In its first corn planting report of the season, USDA NASS estimated 3% of the nation’s crop had been planted as of Sunday, April 12.
So far, at least, that matches last year’s progress at the same time and is near the five-year average of 4%. Texas corn was 63% planted versus 53% a year ago, noted DTN Senior Analyst Dana Mantini.
In another first-of-the-season report, NASS estimated 6% of winter wheat was headed, slightly ahead of 5% last year and slightly behind the five-year average of 7%.
Winter wheat’s good-to-excellent condition rating, meanwhile, remained unchanged from the previous week at 62%. However, the crop’s poor-to-very-poor rating was up 1 percentage point from 9% the previous week to 10% last week.
“Some notable good-to-excellent winter wheat ratings were Nebraska and Oklahoma at 75%, Washington and South Dakota at 80%, Ohio at 74% and Kansas at 56%,” Mantini said.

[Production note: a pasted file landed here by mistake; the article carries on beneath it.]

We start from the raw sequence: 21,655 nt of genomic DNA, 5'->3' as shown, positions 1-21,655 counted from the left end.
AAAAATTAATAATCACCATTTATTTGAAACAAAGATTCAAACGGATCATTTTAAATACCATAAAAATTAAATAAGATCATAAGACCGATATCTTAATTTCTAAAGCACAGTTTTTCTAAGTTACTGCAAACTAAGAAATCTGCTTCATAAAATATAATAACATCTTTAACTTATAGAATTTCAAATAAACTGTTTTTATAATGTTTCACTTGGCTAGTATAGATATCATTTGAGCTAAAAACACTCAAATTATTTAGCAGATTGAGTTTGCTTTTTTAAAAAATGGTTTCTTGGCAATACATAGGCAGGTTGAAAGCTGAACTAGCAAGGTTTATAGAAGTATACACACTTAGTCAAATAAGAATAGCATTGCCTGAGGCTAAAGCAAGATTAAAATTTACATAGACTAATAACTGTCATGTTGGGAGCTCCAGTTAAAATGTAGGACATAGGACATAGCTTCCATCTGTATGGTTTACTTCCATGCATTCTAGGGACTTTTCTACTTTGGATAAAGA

Spring wheat was just 5% planted compared to a five-year average of 9%. The bulk of plantings were in Idaho and Washington.
Progress of other crops in NASS’ weekly report was running near to just slightly ahead or behind the average pace last week.
Sorghum was 18% planted, compared to 15% last year and a 17% five-year average. Oats were 32% planted as of April 12, compared to 29% last year and a 36% average. Oats emergence was at 24%, compared to 26% last year and a 27% average. Barley was 12% planted, ahead of 6% last year, but behind the five-year average of 15%.
Cotton planting was 9% complete, compared to 7% last year and a 6 average. Rice was 21% planted, compared to 24% last year and a 31% average. Rice emerged was 15%, slightly ahead of the average of 13%.
National topsoil and subsoil adequate-to-surplus ratings were 90% and 91%, respectively.
|National Crop Progress Summary|
|Winter Wheat Headed||6||NA||5||7|
|Spring Wheat Planted||5||NA||2||9|
|National Crop Condition Summary|
|(VP=Very Poor; P=Poor; F=Fair; G=Good; E=Excellent)|
|This Week||Last Week||Last Year|
Anthony Greder can be reached at firstname.lastname@example.org
Follow him on Twitter @AGrederDTN
Source: Anthony Greder, DTN
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